I recently joined other botanical illustrators at an IAPI meeting on grasses (Institute for Analytical Plant Illustration), during which Peter Mitchell told us about an important and inspiring project set up by his friend John Sheehy at the International Rice Research Institute.
This is the C4 Rice Project, which aims to boost photosynthesis in rice and thus help to feed the poor in developing areas of the world.
The reasons for wanting to develop a rice plant which has "super-charged" photosynthesis are pretty self-explanatory, and we didn't go into these in our botany meeting. There are an estimated 925 million people who are hungry, many living in areas where rice is a staple crop. If the same area of land could boost rice yield production, then this could help mitigate hunger and provide food security for many people. Developing a new rice plant which could do this might be the answer.
Peter explained that there are two types of grass; C3 and C4 types. C3 types, such as wheat and barley, are cool season grasses.
Barley (Hordeum vulgare), a cool-season C3 grass
In photosynthesis, these fix CO2 into three-carbon compounds. In cross section (very comsumately sliced by Peter) these grasses have blocks of green photosynthetic tissue between vascular bundles (veins) at intervals along the section. This is the typical morphology of a three-carbon compound grass:
Rice, a staple crop in many areas afflicted with poverty and hunger, is a C3 grass.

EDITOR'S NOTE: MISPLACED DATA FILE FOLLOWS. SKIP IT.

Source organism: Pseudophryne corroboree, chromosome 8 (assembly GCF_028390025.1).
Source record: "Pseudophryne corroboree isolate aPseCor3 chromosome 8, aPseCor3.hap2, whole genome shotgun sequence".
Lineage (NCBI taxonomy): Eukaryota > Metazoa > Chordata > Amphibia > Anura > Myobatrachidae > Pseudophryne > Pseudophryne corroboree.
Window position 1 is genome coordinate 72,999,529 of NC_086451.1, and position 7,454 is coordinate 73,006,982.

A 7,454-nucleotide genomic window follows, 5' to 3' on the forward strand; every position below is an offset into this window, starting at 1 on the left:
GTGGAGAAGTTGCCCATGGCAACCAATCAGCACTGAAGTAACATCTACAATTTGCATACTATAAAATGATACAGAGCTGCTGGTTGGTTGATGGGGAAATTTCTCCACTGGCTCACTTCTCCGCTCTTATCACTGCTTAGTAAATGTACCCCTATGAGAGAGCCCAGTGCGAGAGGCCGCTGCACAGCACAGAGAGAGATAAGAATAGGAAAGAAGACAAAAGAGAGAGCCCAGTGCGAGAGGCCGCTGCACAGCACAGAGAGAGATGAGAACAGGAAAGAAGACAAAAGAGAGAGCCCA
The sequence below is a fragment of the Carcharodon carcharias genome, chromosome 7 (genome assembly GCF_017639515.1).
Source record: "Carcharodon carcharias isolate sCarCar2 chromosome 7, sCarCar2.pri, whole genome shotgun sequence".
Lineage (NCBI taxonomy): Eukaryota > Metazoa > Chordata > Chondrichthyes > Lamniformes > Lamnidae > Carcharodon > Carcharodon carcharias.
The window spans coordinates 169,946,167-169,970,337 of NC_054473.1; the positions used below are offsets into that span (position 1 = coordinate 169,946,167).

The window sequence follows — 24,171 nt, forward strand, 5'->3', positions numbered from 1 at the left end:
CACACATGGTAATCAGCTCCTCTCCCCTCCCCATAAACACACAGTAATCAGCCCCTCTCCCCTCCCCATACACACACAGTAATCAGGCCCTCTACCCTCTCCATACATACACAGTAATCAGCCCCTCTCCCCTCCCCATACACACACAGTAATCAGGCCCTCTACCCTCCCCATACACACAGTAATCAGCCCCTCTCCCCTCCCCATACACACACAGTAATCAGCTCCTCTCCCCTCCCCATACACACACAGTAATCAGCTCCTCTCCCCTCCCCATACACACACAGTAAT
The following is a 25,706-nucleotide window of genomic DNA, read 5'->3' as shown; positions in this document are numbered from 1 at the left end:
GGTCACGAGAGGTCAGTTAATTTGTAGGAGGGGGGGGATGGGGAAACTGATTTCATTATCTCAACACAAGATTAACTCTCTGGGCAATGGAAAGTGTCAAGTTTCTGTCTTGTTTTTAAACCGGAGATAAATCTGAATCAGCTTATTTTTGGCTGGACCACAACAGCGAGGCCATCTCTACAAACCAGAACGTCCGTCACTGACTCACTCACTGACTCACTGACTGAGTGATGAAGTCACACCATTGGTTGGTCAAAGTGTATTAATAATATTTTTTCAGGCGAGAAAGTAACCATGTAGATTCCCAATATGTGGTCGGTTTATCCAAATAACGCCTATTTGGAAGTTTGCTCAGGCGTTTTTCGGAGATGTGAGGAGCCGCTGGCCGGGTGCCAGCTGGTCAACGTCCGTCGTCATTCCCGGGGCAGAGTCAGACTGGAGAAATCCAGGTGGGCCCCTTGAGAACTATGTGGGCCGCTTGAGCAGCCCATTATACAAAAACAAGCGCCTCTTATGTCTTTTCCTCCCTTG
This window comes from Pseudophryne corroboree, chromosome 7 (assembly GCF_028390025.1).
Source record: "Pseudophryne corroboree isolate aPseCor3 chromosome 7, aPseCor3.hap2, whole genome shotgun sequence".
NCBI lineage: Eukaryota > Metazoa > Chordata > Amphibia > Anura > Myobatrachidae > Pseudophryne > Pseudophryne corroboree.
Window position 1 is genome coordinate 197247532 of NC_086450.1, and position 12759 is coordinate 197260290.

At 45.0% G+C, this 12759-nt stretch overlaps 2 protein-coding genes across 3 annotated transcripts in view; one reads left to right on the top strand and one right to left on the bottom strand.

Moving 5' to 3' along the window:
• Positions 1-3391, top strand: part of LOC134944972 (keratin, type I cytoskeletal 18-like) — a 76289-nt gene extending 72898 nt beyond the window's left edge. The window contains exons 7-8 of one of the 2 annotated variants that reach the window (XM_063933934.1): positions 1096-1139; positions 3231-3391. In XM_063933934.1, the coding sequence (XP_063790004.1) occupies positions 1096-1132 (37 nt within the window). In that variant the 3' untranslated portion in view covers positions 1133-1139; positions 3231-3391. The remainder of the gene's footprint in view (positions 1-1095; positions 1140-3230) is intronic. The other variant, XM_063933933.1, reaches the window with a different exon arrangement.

Rice (Oryza sativa), a C3 grass
The other type of grass is a C4 type. These are warm season grasses, like maize, sorghum and sugar cane.
Sorghum (Sorghum bicolor), a C4 grass species
The leaves of C4 grasses have a different appearance in cross section: dark green rings around lots of small vascular bundles, closely spaced, as seen in the Panicum cross section below. This is called Kranz anatomy, from the German word for a wreath. Carbon dioxide is fixed first into a four-carbon compound, hence C4. This compound moves to the dark green ring where the carbon dioxide is released and refixed by the same mechanism as in C3 plants.
Thus the C4 system acts as a pump, exactly like a supercharger added to an internal combustion engine. The end result is that C4 plants can process more carbon dioxide per unit of sunlight absorbed, and they use less nitrogen and water than C3 plants. In crops, this produces higher yields from the same area of land.
The aim of the C4 rice project is to get rice to photosynthesize like a C4 grass. C4 photosynthesis has evolved over and over again in a wide variety of vascular plants. Surely, with advances in science, and funding from the Bill & Melinda Gates Foundation, it should theoretically be possible to create such a plant?
This is the aim of the C4 Rice project, and is something many botanists and geneticists are working towards. Ultimately, the aim of the C4 Rice Project is to "construct prototypes of crop plants with enhanced photosynthesis that can be used by plant breeders in the developing world to improve yield and recource-use efficiency in a sustainable manner", and "to use science to alleviate hunger in the developing world" (quotes from the C4 Rice Project leaflet).
Rice Paddy landscape
I was deeply moved by the ambition and hope of this project, and feel priviledged to have had one of the founding members of C4 Rice research explain it to me, and the IAPI group. Obviously, this blog is merely a brief introduction to what I see as a very inspiring and important project; for more please do visit the C4 Rice Projects' website.
Many thanks to Peter Mitchell for his input and help with this blog.
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